A class at Fat Yoga in Portland, Oregon.
A new studio in Portland, Oregon, is getting a lot of attention for its bold statement against the accepted belief that yoga is for thin people. Fat Yoga studio owner Anna Ipox says that the name of her business is a social statement, meant to ease the stigma around the word “fat."
"There's a responsibility as a fit woman of size to be visible and challenge those stereotypes," Ipox told KPTV Portland.
She also wants anyone who has felt intimidated to try yoga because of their body size to know that the practice is for them, too. Fat Yoga classes offer the kinds of modifications and adjustments to poses and sequences that Ipox says she wishes she had had earlier on in her yoga practice.
"Child's Pose is impossible of you have belly fat or thick thighs," she says. "[Teachers who aren't trained to work with this population] just have no idea what it is to have a big body. I remember teachers pushing on my hips to make it happen. It's not a flexibility thing and I couldn't articulate any of that."
While the "gotcha" name Fat Yoga may be pushing public awareness to a new level, Ipox's classes are just the latest in what's been an steady climb in interest for yoga bigger bodies—and for teacher training programs for working with larger students.
“For years all I've wanted to do is change the image of yoga. As you can tell, it's finally really happening,” said Abby Lentz, who teaches HeavyWeight Yoga in Austin. “Now what I want to do is make yoga more accessible, especially to larger, obese bodies.”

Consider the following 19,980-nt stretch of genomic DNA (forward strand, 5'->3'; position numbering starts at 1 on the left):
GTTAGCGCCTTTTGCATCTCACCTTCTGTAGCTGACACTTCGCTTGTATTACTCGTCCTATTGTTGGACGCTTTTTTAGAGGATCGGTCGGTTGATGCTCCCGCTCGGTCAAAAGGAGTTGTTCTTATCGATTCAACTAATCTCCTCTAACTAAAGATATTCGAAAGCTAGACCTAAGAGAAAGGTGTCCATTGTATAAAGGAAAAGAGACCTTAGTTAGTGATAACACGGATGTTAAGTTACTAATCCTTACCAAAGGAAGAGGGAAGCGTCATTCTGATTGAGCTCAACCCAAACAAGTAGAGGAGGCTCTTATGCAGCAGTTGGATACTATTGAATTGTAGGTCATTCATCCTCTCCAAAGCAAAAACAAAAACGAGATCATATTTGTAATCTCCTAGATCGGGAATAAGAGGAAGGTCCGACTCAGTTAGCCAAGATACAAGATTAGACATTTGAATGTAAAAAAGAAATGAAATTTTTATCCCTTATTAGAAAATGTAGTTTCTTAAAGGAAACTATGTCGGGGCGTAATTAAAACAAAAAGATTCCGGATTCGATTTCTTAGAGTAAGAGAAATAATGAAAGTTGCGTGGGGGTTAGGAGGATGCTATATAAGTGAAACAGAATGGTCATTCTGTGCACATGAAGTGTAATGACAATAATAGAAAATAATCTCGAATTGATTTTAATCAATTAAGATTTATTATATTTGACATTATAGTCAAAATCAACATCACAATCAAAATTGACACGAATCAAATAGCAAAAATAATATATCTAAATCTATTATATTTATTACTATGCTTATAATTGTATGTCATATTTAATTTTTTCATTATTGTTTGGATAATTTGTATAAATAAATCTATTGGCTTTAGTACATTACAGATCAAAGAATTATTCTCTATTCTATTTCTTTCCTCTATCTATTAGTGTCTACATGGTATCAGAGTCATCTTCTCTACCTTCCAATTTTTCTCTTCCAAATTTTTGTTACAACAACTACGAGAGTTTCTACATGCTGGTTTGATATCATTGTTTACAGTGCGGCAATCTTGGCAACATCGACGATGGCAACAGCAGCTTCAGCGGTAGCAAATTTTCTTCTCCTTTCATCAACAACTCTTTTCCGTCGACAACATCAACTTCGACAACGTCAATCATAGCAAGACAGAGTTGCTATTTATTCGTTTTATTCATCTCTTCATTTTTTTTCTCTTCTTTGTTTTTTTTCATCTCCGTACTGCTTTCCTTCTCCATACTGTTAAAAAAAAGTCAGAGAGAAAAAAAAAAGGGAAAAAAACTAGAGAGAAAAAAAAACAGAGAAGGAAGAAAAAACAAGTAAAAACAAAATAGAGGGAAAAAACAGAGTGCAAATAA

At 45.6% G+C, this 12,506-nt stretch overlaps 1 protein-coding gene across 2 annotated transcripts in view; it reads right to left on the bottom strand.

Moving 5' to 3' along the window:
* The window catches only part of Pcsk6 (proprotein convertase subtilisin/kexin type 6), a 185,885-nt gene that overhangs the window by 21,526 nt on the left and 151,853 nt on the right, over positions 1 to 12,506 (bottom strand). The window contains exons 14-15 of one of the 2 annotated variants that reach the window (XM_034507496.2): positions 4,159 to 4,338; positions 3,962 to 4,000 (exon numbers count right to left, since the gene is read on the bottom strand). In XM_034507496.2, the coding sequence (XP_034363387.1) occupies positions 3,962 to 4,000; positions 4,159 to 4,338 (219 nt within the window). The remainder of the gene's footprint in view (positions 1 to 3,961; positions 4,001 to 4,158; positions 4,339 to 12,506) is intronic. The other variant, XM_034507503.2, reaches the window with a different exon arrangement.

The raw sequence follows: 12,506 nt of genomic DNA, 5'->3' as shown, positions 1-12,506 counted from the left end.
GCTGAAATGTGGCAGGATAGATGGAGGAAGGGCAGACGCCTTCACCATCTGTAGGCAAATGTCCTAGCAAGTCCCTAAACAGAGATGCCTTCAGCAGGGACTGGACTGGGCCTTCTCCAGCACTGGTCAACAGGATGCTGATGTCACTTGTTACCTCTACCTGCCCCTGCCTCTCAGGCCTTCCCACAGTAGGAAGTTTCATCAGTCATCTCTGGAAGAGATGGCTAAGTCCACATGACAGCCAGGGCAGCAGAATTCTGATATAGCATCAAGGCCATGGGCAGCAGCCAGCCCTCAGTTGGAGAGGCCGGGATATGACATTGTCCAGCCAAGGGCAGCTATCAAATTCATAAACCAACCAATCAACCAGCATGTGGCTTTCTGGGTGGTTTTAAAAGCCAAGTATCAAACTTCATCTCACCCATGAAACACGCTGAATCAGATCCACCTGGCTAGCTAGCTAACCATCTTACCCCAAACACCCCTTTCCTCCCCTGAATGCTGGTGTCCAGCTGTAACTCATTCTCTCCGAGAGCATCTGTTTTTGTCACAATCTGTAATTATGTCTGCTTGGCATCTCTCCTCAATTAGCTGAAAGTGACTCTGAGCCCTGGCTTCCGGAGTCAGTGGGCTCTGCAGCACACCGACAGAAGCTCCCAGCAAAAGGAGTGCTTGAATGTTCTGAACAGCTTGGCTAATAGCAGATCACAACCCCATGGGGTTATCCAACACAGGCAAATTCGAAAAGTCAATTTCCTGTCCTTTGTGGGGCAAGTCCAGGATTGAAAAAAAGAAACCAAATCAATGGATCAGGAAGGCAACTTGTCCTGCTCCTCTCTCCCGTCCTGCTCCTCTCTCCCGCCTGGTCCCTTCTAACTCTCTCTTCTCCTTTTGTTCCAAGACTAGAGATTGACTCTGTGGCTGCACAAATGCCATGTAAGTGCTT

Lentz designed a Heavyweight Yoga teacher training program, which launches later this month, in response to daily emails from people inquiring if there were any classes like hers in other places in the country.
Nashville-based Curvy Yoga has seen a shift in interest recently, too. As more students ask for Curvy Yoga classes, more teachers are asking for additional training, said founder Anna Guest-Jelley. Since she began offering the Curvy Yoga certification for teachers early last year, 50 teachers have gone through the program from the U.S., U.K., Canada, and Iceland.
Yoga for Round Bodies founder Tiina Veer, who teaches in Toronto, said she feels called to train as many teachers as possible. “It's my dream to see these special classes available in communities everywhere,” she said.